I always felt as if the two approaches demonstarate a difference in philosophy as to how one might approach real analysis.

The cantor construction is more geometric, it works for any metric space, even being characterized by a univeraal property. The cantor construction solves the issue of having missing points in order to carry out geometric arguments, and is constructed essentially in a way that fills those holes and gives a "universal" geometric space over Q.

On the contrary, dedekind construction is far more analytical, it relies heavily on the ordered properties of the field and introduces the imporant analysis formalism of infimums and supremums that is crucial to give a well assgined numerical quality to many measurements like the integral and to allow onr to perform arguments like continous induction.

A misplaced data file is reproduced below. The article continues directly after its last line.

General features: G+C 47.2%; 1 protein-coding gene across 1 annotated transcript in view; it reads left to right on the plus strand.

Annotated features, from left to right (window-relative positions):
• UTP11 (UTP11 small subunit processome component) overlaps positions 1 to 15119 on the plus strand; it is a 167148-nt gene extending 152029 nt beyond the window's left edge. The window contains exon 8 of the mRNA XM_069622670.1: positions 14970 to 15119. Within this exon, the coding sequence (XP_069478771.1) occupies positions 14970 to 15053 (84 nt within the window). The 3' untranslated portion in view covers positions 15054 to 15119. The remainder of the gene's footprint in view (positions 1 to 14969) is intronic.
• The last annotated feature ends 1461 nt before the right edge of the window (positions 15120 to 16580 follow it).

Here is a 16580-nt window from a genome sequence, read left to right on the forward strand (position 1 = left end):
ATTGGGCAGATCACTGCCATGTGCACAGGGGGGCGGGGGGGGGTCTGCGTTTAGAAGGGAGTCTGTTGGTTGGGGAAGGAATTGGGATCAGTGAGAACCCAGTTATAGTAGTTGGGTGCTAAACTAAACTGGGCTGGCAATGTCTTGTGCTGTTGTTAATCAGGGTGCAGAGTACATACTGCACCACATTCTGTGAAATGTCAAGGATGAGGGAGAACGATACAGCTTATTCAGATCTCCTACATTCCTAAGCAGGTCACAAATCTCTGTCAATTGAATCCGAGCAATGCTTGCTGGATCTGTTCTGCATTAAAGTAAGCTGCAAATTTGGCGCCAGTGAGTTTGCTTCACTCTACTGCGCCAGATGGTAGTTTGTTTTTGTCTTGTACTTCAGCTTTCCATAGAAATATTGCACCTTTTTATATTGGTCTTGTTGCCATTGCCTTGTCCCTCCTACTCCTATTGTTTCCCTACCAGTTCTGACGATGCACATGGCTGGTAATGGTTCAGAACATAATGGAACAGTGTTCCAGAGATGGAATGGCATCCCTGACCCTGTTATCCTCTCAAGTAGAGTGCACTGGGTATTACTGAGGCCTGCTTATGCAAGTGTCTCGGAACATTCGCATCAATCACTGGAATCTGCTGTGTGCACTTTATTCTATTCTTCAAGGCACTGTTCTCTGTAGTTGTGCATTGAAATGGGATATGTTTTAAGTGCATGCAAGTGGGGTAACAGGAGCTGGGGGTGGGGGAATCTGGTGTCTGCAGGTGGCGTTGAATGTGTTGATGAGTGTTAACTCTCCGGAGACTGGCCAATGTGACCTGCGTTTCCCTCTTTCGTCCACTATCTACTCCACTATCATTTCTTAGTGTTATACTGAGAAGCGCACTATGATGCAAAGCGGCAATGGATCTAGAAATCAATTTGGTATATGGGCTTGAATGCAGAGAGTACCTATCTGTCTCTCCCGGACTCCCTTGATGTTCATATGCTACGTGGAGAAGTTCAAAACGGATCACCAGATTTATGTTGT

In my head, the cantor construction sees the reals as points on a line, whereas the dedekind construction sees them as numbers with value. And one of the beauties of real analysis is that both of those approaches go hand in hand and lead to the right things we want.